Anyone can check whether a person has cancer cells in about half a minute with a new high tech to analyze a drop of blood without medical doctors.
The tech is expected to be commercialized within two years, according to a domestic information and telecommunications research institute.
The state-run Electronics and Telecommunications Research Institute (ETRI) announced Wednesday that it has developed a whole blood processing chip and bio-sensor array chip, which enable anyone check diseases or food toxins at an earlier stage.
The whole blood processing chip enables anyone to easily screen cancers within 30 seconds, as it separates even one drop of blood into blood cells and plasma.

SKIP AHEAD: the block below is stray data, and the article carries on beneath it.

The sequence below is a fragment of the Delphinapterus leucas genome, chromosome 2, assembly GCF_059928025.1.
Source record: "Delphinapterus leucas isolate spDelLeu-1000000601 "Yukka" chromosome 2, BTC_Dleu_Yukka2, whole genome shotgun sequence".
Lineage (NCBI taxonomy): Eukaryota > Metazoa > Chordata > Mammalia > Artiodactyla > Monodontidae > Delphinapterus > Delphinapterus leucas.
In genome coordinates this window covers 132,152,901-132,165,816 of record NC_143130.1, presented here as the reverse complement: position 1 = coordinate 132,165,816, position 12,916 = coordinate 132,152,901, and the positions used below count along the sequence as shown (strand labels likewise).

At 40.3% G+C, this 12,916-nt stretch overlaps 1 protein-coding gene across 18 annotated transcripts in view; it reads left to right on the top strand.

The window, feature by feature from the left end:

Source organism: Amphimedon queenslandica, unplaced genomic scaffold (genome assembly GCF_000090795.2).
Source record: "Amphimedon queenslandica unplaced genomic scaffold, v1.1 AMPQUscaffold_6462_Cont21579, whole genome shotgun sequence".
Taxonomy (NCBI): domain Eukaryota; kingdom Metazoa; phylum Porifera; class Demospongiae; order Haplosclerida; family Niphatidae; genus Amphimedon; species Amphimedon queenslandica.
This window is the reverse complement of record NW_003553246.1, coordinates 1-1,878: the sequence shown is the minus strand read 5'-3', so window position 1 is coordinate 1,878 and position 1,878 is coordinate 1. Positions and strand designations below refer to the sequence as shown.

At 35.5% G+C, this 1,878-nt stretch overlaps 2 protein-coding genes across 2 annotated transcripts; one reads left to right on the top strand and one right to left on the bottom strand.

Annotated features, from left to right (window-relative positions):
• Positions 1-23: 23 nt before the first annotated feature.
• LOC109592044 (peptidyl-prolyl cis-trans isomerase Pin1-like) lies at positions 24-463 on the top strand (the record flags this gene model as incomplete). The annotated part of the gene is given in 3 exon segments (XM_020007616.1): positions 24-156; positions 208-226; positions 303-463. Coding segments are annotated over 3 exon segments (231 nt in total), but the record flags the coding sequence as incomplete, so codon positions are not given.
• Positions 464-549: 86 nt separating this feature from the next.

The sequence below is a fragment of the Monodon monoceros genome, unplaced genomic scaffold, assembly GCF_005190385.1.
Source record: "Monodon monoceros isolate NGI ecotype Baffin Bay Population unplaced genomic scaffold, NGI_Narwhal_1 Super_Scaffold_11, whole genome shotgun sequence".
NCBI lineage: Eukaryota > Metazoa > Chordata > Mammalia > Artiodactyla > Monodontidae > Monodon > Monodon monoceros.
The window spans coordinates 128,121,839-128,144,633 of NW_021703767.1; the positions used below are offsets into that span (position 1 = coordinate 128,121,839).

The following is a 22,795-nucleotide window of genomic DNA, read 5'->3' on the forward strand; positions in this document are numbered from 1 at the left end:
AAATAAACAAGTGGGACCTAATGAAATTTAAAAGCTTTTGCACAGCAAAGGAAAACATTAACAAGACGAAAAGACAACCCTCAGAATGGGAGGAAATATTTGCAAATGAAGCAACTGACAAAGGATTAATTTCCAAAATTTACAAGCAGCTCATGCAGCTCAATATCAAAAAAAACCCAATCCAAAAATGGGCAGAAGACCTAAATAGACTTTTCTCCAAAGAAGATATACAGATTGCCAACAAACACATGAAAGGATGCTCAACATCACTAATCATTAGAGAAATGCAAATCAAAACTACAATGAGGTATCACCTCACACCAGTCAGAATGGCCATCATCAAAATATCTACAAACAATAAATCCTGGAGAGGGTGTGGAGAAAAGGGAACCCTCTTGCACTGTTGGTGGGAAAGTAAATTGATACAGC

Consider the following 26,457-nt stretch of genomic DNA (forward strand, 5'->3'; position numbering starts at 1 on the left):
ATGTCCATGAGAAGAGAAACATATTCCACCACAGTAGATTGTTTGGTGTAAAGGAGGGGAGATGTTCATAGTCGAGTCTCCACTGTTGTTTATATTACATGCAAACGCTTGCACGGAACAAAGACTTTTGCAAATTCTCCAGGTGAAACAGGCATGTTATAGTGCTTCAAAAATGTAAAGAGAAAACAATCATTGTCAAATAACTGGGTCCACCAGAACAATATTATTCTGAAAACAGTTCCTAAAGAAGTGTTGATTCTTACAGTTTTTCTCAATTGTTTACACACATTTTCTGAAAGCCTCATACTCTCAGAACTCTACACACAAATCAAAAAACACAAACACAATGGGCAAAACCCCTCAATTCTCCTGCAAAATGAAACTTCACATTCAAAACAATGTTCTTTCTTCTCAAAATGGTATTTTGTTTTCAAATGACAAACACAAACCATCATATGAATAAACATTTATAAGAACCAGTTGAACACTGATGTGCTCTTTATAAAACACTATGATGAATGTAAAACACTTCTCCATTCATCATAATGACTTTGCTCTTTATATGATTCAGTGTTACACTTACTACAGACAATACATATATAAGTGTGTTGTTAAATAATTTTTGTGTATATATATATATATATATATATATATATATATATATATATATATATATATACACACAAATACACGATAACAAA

Currently, blood cells are separated from blood plasma by using a centrifugal separator, but it requires complicate procedure over a long time with the participation of medical doctors.
Biosensor array chip is a high technology which adds nano particle to toxic substance, making it electrified and then checking whether toxin exists in food or diseases exist.
If the tech is commercialized, quarantines, restaurants and general homes can easily use the device, an ETRI researcher said.
ETRI plans to transfer this technology to on-site diagnosis device makers and it expects that it will be commercialized within two years.
When the transfer is realized, a Korean firm will be able to jump into medical equipment market which have been dominated by global players such as Roche, Siemens and Abbot.